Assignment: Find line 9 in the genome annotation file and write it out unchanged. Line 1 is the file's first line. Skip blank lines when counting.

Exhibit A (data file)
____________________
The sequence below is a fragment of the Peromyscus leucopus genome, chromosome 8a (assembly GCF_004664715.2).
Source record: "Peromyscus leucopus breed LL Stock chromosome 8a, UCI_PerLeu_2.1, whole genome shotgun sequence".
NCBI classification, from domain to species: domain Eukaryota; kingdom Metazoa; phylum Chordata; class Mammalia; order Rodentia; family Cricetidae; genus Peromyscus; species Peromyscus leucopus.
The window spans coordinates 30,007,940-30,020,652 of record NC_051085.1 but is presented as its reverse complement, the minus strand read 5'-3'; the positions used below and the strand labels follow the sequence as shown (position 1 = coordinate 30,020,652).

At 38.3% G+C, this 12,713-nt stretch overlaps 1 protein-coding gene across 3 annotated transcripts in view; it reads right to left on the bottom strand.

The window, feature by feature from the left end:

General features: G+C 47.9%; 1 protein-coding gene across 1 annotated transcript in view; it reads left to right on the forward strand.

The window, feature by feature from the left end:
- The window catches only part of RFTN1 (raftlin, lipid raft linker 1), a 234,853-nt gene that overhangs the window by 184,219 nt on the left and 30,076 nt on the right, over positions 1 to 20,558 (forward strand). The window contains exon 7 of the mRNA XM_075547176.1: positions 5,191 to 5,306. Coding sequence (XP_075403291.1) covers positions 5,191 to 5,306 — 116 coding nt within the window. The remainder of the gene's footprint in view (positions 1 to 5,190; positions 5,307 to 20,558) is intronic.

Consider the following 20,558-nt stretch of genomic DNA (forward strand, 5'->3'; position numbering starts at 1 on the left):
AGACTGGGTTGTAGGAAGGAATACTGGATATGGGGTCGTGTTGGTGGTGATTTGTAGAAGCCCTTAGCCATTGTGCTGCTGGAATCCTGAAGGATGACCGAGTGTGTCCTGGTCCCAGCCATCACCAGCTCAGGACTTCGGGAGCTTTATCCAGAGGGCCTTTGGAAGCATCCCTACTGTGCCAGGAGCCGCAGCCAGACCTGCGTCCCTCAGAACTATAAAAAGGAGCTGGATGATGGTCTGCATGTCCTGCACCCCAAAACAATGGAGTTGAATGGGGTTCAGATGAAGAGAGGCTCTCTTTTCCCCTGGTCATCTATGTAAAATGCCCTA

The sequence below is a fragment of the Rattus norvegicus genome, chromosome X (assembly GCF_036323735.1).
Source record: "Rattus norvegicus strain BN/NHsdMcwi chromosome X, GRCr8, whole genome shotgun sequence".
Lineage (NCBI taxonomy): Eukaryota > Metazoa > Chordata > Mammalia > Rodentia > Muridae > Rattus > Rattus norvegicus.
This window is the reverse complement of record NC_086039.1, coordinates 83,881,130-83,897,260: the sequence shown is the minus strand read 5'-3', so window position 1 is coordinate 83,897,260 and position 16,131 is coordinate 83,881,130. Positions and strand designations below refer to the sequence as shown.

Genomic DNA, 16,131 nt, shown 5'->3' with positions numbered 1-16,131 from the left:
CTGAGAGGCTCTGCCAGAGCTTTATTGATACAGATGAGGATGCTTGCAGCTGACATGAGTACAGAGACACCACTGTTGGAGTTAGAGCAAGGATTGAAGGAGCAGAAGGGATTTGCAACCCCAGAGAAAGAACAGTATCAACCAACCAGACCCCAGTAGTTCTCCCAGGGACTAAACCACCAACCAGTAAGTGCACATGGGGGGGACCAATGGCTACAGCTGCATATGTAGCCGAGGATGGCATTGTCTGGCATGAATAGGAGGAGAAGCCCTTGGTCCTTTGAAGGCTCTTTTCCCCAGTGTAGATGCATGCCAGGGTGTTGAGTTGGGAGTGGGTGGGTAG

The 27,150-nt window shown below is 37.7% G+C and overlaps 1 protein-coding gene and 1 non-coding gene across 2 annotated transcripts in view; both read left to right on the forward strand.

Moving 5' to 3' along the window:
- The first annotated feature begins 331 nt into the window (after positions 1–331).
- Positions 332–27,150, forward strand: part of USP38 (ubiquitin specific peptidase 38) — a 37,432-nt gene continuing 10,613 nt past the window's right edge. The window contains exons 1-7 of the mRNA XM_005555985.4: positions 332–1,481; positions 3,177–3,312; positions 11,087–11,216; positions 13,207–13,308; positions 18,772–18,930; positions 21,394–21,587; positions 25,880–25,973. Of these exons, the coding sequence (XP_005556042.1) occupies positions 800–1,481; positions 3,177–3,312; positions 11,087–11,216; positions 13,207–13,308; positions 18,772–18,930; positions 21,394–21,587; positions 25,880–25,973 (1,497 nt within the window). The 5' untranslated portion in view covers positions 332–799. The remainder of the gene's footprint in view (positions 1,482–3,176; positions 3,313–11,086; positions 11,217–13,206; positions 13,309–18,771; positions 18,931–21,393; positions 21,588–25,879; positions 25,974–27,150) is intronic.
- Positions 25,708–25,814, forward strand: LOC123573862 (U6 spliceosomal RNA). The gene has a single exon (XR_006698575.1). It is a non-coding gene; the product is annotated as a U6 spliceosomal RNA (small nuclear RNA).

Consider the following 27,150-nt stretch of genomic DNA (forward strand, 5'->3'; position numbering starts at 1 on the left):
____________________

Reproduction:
- The window catches only part of RFTN1 (raftlin, lipid raft linker 1), a 234,853-nt gene that overhangs the window by 184,219 nt on the left and 30,076 nt on the right, over positions 1 to 20,558 (forward strand). The window contains exon 7 of the mRNA XM_075547176.1: positions 5,191 to 5,306. Coding sequence (XP_075403291.1) covers positions 5,191 to 5,306 — 116 coding nt within the window. The remainder of the gene's footprint in view (positions 1 to 5,190; positions 5,307 to 20,558) is intronic.